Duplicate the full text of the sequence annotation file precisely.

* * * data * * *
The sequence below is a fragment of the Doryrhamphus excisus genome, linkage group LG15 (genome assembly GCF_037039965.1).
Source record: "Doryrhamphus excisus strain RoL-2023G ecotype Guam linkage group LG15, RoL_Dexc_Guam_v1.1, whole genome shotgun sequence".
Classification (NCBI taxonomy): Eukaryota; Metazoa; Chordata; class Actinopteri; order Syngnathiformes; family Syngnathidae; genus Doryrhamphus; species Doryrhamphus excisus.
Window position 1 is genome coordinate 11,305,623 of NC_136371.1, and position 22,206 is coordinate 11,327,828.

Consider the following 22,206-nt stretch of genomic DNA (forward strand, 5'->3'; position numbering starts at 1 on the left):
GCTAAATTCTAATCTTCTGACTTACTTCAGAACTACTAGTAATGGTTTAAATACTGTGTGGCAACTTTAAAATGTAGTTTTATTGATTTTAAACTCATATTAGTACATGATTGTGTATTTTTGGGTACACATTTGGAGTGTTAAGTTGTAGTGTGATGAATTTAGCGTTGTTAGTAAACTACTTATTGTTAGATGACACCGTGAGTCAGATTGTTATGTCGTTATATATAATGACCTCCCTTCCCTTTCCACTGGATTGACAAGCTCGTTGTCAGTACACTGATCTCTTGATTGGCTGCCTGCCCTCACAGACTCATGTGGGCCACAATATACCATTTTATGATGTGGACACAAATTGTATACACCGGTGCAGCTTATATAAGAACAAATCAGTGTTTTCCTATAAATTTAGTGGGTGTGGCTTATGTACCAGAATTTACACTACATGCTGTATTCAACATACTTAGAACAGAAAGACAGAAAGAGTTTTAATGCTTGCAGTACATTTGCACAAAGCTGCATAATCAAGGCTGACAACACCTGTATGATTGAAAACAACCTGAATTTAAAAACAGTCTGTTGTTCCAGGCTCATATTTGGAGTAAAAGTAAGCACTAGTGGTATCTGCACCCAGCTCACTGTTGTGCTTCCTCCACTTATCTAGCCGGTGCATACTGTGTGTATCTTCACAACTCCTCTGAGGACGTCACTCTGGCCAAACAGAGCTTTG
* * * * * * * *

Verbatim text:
The sequence below is a fragment of the Doryrhamphus excisus genome, linkage group LG15 (genome assembly GCF_037039965.1).
Source record: "Doryrhamphus excisus strain RoL-2023G ecotype Guam linkage group LG15, RoL_Dexc_Guam_v1.1, whole genome shotgun sequence".
Classification (NCBI taxonomy): Eukaryota; Metazoa; Chordata; class Actinopteri; order Syngnathiformes; family Syngnathidae; genus Doryrhamphus; species Doryrhamphus excisus.
Window position 1 is genome coordinate 11,305,623 of NC_136371.1, and position 22,206 is coordinate 11,327,828.

Consider the following 22,206-nt stretch of genomic DNA (forward strand, 5'->3'; position numbering starts at 1 on the left):
GCTAAATTCTAATCTTCTGACTTACTTCAGAACTACTAGTAATGGTTTAAATACTGTGTGGCAACTTTAAAATGTAGTTTTATTGATTTTAAACTCATATTAGTACATGATTGTGTATTTTTGGGTACACATTTGGAGTGTTAAGTTGTAGTGTGATGAATTTAGCGTTGTTAGTAAACTACTTATTGTTAGATGACACCGTGAGTCAGATTGTTATGTCGTTATATATAATGACCTCCCTTCCCTTTCCACTGGATTGACAAGCTCGTTGTCAGTACACTGATCTCTTGATTGGCTGCCTGCCCTCACAGACTCATGTGGGCCACAATATACCATTTTATGATGTGGACACAAATTGTATACACCGGTGCAGCTTATATAAGAACAAATCAGTGTTTTCCTATAAATTTAGTGGGTGTGGCTTATGTACCAGAATTTACACTACATGCTGTATTCAACATACTTAGAACAGAAAGACAGAAAGAGTTTTAATGCTTGCAGTACATTTGCACAAAGCTGCATAATCAAGGCTGACAACACCTGTATGATTGAAAACAACCTGAATTTAAAAACAGTCTGTTGTTCCAGGCTCATATTTGGAGTAAAAGTAAGCACTAGTGGTATCTGCACCCAGCTCACTGTTGTGCTTCCTCCACTTATCTAGCCGGTGCATACTGTGTGTATCTTCACAACTCCTCTGAGGACGTCACTCTGGCCAAACAGAGCTTTG